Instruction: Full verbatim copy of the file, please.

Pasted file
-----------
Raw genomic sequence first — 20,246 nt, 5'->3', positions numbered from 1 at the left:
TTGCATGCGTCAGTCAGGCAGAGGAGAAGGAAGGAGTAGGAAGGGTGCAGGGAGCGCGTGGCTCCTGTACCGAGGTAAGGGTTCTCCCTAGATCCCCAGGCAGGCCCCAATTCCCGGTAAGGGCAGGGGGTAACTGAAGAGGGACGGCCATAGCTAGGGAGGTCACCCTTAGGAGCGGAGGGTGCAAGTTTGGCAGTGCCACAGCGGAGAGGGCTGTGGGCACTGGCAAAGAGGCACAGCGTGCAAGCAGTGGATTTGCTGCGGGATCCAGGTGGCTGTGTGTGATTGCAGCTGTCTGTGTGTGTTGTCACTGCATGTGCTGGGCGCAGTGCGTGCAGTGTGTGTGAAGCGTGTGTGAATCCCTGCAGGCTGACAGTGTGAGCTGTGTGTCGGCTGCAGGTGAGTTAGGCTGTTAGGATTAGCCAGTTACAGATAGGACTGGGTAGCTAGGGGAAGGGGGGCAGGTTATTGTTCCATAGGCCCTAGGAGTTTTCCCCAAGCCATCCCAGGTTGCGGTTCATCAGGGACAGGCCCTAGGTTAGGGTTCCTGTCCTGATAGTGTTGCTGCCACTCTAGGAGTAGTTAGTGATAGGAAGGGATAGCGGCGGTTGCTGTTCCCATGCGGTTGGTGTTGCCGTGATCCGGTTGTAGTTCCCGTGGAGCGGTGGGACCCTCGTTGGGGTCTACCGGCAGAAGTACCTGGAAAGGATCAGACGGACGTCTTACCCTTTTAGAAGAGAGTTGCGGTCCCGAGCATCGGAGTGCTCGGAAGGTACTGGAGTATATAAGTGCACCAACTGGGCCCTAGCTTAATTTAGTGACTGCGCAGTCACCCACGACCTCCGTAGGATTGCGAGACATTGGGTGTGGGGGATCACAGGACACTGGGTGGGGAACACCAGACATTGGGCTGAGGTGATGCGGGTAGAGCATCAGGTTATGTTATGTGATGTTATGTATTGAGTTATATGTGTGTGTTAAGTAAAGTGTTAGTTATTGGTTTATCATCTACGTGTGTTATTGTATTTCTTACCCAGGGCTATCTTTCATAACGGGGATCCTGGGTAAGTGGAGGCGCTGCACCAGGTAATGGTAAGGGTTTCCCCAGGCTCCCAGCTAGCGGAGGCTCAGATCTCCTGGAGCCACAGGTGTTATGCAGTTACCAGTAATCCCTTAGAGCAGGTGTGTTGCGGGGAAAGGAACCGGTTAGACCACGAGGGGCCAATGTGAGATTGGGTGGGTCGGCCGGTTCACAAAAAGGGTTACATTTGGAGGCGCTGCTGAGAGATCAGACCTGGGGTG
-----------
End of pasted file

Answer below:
Raw genomic sequence first — 20,246 nt, 5'->3', positions numbered from 1 at the left:
TTGCATGCGTCAGTCAGGCAGAGGAGAAGGAAGGAGTAGGAAGGGTGCAGGGAGCGCGTGGCTCCTGTACCGAGGTAAGGGTTCTCCCTAGATCCCCAGGCAGGCCCCAATTCCCGGTAAGGGCAGGGGGTAACTGAAGAGGGACGGCCATAGCTAGGGAGGTCACCCTTAGGAGCGGAGGGTGCAAGTTTGGCAGTGCCACAGCGGAGAGGGCTGTGGGCACTGGCAAAGAGGCACAGCGTGCAAGCAGTGGATTTGCTGCGGGATCCAGGTGGCTGTGTGTGATTGCAGCTGTCTGTGTGTGTTGTCACTGCATGTGCTGGGCGCAGTGCGTGCAGTGTGTGTGAAGCGTGTGTGAATCCCTGCAGGCTGACAGTGTGAGCTGTGTGTCGGCTGCAGGTGAGTTAGGCTGTTAGGATTAGCCAGTTACAGATAGGACTGGGTAGCTAGGGGAAGGGGGGCAGGTTATTGTTCCATAGGCCCTAGGAGTTTTCCCCAAGCCATCCCAGGTTGCGGTTCATCAGGGACAGGCCCTAGGTTAGGGTTCCTGTCCTGATAGTGTTGCTGCCACTCTAGGAGTAGTTAGTGATAGGAAGGGATAGCGGCGGTTGCTGTTCCCATGCGGTTGGTGTTGCCGTGATCCGGTTGTAGTTCCCGTGGAGCGGTGGGACCCTCGTTGGGGTCTACCGGCAGAAGTACCTGGAAAGGATCAGACGGACGTCTTACCCTTTTAGAAGAGAGTTGCGGTCCCGAGCATCGGAGTGCTCGGAAGGTACTGGAGTATATAAGTGCACCAACTGGGCCCTAGCTTAATTTAGTGACTGCGCAGTCACCCACGACCTCCGTAGGATTGCGAGACATTGGGTGTGGGGGATCACAGGACACTGGGTGGGGAACACCAGACATTGGGCTGAGGTGATGCGGGTAGAGCATCAGGTTATGTTATGTGATGTTATGTATTGAGTTATATGTGTGTGTTAAGTAAAGTGTTAGTTATTGGTTTATCATCTACGTGTGTTATTGTATTTCTTACCCAGGGCTATCTTTCATAACGGGGATCCTGGGTAAGTGGAGGCGCTGCACCAGGTAATGGTAAGGGTTTCCCCAGGCTCCCAGCTAGCGGAGGCTCAGATCTCCTGGAGCCACAGGTGTTATGCAGTTACCAGTAATCCCTTAGAGCAGGTGTGTTGCGGGGAAAGGAACCGGTTAGACCACGAGGGGCCAATGTGAGATTGGGTGGGTCGGCCGGTTCACAAAAAGGGTTACATTTGGAGGCGCTGCTGAGAGATCAGACCTGGGGTG